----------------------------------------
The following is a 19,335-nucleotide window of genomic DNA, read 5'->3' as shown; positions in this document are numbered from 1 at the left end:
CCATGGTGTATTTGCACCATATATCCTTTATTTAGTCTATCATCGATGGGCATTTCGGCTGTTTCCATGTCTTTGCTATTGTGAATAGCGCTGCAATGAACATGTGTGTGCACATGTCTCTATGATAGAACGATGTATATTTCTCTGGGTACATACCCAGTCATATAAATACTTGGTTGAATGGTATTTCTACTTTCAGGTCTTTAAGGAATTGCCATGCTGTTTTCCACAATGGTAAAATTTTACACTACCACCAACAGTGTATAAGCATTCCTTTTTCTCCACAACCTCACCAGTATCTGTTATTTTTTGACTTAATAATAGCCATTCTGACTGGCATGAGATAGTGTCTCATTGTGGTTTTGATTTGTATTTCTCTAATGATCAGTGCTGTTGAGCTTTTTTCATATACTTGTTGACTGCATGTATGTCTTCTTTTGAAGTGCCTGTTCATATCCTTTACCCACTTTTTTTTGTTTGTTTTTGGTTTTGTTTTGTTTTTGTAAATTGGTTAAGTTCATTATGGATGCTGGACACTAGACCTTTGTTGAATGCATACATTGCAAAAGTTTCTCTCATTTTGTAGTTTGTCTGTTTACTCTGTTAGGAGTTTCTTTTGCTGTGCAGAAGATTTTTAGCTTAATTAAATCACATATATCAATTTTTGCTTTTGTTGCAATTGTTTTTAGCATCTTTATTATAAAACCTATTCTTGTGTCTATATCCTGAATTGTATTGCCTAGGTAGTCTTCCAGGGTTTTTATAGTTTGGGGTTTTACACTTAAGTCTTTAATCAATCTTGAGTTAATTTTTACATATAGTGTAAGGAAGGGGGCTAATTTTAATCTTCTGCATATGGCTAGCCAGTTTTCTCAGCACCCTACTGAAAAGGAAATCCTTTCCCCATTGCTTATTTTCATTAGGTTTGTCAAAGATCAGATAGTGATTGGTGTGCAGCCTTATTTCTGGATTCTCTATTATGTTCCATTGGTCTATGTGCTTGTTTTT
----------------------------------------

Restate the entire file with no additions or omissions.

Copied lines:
The following is a 19,335-nucleotide window of genomic DNA, read 5'->3' as shown; positions in this document are numbered from 1 at the left end:
CCATGGTGTATTTGCACCATATATCCTTTATTTAGTCTATCATCGATGGGCATTTCGGCTGTTTCCATGTCTTTGCTATTGTGAATAGCGCTGCAATGAACATGTGTGTGCACATGTCTCTATGATAGAACGATGTATATTTCTCTGGGTACATACCCAGTCATATAAATACTTGGTTGAATGGTATTTCTACTTTCAGGTCTTTAAGGAATTGCCATGCTGTTTTCCACAATGGTAAAATTTTACACTACCACCAACAGTGTATAAGCATTCCTTTTTCTCCACAACCTCACCAGTATCTGTTATTTTTTGACTTAATAATAGCCATTCTGACTGGCATGAGATAGTGTCTCATTGTGGTTTTGATTTGTATTTCTCTAATGATCAGTGCTGTTGAGCTTTTTTCATATACTTGTTGACTGCATGTATGTCTTCTTTTGAAGTGCCTGTTCATATCCTTTACCCACTTTTTTTTGTTTGTTTTTGGTTTTGTTTTGTTTTTGTAAATTGGTTAAGTTCATTATGGATGCTGGACACTAGACCTTTGTTGAATGCATACATTGCAAAAGTTTCTCTCATTTTGTAGTTTGTCTGTTTACTCTGTTAGGAGTTTCTTTTGCTGTGCAGAAGATTTTTAGCTTAATTAAATCACATATATCAATTTTTGCTTTTGTTGCAATTGTTTTTAGCATCTTTATTATAAAACCTATTCTTGTGTCTATATCCTGAATTGTATTGCCTAGGTAGTCTTCCAGGGTTTTTATAGTTTGGGGTTTTACACTTAAGTCTTTAATCAATCTTGAGTTAATTTTTACATATAGTGTAAGGAAGGGGGCTAATTTTAATCTTCTGCATATGGCTAGCCAGTTTTCTCAGCACCCTACTGAAAAGGAAATCCTTTCCCCATTGCTTATTTTCATTAGGTTTGTCAAAGATCAGATAGTGATTGGTGTGCAGCCTTATTTCTGGATTCTCTATTATGTTCCATTGGTCTATGTGCTTGTTTTT